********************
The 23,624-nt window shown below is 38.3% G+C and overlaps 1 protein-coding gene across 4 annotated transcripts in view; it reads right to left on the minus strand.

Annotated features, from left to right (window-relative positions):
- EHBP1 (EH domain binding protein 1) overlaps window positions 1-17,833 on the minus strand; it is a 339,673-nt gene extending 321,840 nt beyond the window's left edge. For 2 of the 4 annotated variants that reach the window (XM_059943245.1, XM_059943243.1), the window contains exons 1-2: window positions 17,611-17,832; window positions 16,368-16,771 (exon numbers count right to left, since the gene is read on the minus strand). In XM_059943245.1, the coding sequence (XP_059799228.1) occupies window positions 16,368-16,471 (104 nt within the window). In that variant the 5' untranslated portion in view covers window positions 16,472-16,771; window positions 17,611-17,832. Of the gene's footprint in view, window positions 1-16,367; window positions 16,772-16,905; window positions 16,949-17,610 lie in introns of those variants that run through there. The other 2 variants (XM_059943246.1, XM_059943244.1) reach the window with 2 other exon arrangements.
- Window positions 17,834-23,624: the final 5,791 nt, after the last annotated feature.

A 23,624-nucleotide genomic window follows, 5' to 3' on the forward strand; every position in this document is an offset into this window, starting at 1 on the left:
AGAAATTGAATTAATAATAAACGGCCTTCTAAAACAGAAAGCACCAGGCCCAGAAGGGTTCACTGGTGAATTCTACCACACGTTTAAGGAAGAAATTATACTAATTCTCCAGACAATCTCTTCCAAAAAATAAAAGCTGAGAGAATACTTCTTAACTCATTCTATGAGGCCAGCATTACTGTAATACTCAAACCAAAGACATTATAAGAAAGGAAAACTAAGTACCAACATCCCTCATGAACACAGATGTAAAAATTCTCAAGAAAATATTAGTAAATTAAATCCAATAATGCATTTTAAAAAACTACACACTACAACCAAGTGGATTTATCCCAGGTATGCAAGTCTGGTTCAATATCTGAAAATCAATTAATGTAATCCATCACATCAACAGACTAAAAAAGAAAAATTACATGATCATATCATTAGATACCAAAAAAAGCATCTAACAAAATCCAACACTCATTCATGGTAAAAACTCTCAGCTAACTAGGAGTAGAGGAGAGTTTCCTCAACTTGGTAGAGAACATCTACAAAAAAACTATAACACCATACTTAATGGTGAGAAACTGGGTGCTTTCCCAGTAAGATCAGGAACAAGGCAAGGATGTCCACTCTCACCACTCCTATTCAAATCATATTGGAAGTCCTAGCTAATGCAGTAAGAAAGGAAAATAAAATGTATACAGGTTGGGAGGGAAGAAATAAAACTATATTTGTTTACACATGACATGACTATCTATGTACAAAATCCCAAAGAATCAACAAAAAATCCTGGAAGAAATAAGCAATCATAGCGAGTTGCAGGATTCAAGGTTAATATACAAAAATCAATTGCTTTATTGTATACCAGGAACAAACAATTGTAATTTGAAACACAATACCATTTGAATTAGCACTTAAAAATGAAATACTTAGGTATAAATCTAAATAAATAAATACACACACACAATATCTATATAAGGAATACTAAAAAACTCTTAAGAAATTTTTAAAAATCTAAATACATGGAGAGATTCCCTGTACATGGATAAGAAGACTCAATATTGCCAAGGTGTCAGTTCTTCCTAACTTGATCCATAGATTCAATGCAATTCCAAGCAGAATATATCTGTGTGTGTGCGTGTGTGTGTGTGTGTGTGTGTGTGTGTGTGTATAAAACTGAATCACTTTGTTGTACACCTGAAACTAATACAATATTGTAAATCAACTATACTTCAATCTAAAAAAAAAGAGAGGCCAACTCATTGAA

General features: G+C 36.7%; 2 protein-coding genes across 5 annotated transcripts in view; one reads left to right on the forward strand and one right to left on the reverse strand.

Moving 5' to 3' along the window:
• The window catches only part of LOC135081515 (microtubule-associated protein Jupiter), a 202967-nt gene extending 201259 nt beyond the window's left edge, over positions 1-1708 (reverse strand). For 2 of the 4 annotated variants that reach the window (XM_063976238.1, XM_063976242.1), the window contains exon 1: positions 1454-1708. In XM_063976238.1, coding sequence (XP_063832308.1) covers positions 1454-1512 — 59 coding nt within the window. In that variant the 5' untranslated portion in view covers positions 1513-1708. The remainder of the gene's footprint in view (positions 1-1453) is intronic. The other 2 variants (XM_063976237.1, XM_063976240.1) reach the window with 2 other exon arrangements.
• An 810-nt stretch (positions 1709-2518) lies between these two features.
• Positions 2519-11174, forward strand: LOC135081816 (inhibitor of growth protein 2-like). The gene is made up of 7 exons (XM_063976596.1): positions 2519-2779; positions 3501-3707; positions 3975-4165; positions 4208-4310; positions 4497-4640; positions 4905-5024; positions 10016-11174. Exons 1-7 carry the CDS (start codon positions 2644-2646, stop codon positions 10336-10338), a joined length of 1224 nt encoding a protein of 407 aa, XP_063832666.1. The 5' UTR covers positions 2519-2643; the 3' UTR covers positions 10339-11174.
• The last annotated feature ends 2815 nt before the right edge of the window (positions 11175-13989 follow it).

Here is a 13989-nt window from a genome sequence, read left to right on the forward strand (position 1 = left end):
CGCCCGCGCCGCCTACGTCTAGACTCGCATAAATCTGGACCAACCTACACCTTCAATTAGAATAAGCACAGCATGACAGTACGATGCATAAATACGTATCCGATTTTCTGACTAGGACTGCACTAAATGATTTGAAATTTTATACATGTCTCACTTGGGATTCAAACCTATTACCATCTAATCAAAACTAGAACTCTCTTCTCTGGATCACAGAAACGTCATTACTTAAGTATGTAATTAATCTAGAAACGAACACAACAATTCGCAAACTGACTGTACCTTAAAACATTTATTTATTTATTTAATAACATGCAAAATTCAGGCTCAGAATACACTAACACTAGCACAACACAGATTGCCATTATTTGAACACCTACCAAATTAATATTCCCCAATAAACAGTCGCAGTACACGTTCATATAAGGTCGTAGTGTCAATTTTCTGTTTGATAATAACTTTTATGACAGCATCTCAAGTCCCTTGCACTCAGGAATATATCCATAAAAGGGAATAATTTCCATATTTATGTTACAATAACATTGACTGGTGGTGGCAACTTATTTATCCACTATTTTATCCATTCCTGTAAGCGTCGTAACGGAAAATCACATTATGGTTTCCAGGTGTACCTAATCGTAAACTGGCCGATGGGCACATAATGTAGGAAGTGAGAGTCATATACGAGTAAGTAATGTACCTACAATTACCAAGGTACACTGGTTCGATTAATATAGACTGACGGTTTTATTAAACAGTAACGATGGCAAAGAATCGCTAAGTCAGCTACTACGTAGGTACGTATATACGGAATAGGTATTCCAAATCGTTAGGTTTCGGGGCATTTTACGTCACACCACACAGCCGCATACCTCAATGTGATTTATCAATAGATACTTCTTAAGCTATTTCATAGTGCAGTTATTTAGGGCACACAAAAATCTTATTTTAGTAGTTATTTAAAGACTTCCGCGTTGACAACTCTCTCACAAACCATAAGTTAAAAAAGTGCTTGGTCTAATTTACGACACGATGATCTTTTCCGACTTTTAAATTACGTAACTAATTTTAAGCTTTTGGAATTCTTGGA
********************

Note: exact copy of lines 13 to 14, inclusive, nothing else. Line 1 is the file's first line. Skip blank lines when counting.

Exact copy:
Here is a 13989-nt window from a genome sequence, read left to right on the forward strand (position 1 = left end):
CGCCCGCGCCGCCTACGTCTAGACTCGCATAAATCTGGACCAACCTACACCTTCAATTAGAATAAGCACAGCATGACAGTACGATGCATAAATACGTATCCGATTTTCTGACTAGGACTGCACTAAATGATTTGAAATTTTATACATGTCTCACTTGGGATTCAAACCTATTACCATCTAATCAAAACTAGAACTCTCTTCTCTGGATCACAGAAACGTCATTACTTAAGTATGTAATTAATCTAGAAACGAACACAACAATTCGCAAACTGACTGTACCTTAAAACATTTATTTATTTATTTAATAACATGCAAAATTCAGGCTCAGAATACACTAACACTAGCACAACACAGATTGCCATTATTTGAACACCTACCAAATTAATATTCCCCAATAAACAGTCGCAGTACACGTTCATATAAGGTCGTAGTGTCAATTTTCTGTTTGATAATAACTTTTATGACAGCATCTCAAGTCCCTTGCACTCAGGAATATATCCATAAAAGGGAATAATTTCCATATTTATGTTACAATAACATTGACTGGTGGTGGCAACTTATTTATCCACTATTTTATCCATTCCTGTAAGCGTCGTAACGGAAAATCACATTATGGTTTCCAGGTGTACCTAATCGTAAACTGGCCGATGGGCACATAATGTAGGAAGTGAGAGTCATATACGAGTAAGTAATGTACCTACAATTACCAAGGTACACTGGTTCGATTAATATAGACTGACGGTTTTATTAAACAGTAACGATGGCAAAGAATCGCTAAGTCAGCTACTACGTAGGTACGTATATACGGAATAGGTATTCCAAATCGTTAGGTTTCGGGGCATTTTACGTCACACCACACAGCCGCATACCTCAATGTGATTTATCAATAGATACTTCTTAAGCTATTTCATAGTGCAGTTATTTAGGGCACACAAAAATCTTATTTTAGTAGTTATTTAAAGACTTCCGCGTTGACAACTCTCTCACAAACCATAAGTTAAAAAAGTGCTTGGTCTAATTTACGACACGATGATCTTTTCCGACTTTTAAATTACGTAACTAATTTTAAGCTTTTGGAATTCTTGGA